3A A New Celebration (Vss. 3b-14)
This new celebration is known as the Passover. The Jews were to celebrate this new Passover as they prepared to leave Egypt on the last night of their slavery or bondage. And they were then to celebrate the Passover for generations to follow.
Charles Simeon comments that every detail of the Passover seemed to be designed to point to Jesus Christ. We will look at some of these details individually, but allow me to list them for you:
1B The Lamb was Scripted
[First thing we notice about the sacrifice is that…]
· It must be a lamb
Exodus 12:3 says that each man is to “take a lamb” for his own household. It couldn’t be a bull or a dove, which were sometimes used in other Old Testament sacrifices. God was very particular–it was to be a lamb or a goat. Nothing else would do.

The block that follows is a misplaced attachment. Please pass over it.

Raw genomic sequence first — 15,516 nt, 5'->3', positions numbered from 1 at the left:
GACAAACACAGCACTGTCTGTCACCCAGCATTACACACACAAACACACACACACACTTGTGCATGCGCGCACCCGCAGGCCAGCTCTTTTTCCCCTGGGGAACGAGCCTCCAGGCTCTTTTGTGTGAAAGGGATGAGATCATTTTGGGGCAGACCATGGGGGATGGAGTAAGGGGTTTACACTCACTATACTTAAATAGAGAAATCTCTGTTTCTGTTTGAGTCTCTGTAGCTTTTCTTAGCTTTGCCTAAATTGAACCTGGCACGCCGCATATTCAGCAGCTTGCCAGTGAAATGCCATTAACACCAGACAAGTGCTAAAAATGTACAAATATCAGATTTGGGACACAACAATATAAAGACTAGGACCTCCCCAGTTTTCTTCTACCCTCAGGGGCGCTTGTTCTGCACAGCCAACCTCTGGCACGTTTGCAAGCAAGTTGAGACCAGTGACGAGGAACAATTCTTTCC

When John saw Jesus, he cried out, “Look! The Lamb of God who takes away the sin of the world (John 1:29). Paul says that “Christ, our Passover lamb, has been sacrificed for us.” Revelation refers to Christ as the Lamb in 30 separate instances.
· It must be a male
Exodus 12:5 specifies that “the animals you choose must be year-old males.” Jesus fulfilled this in that he was the son born of the Virgin Mary.
· It must be a year-old lamb or goat
This means that the lamb must be in its prime, neither too young nor too old. Even so, “Christ offered up himself in the midst of his days, not in infancy with the babes in Bethlehem.”
· It must be without blemish
The Hebrew text uses a phrase that means “without defect.” This means that the Jewish men would have to carefully inspect their lambs to make sure there were no open sores, no patches of bare skin, no infections, no diseases, no blotches or blemishes, no sickness of any kind. This prevented a man from offering a lame or inferior creature while keeping the best for himself.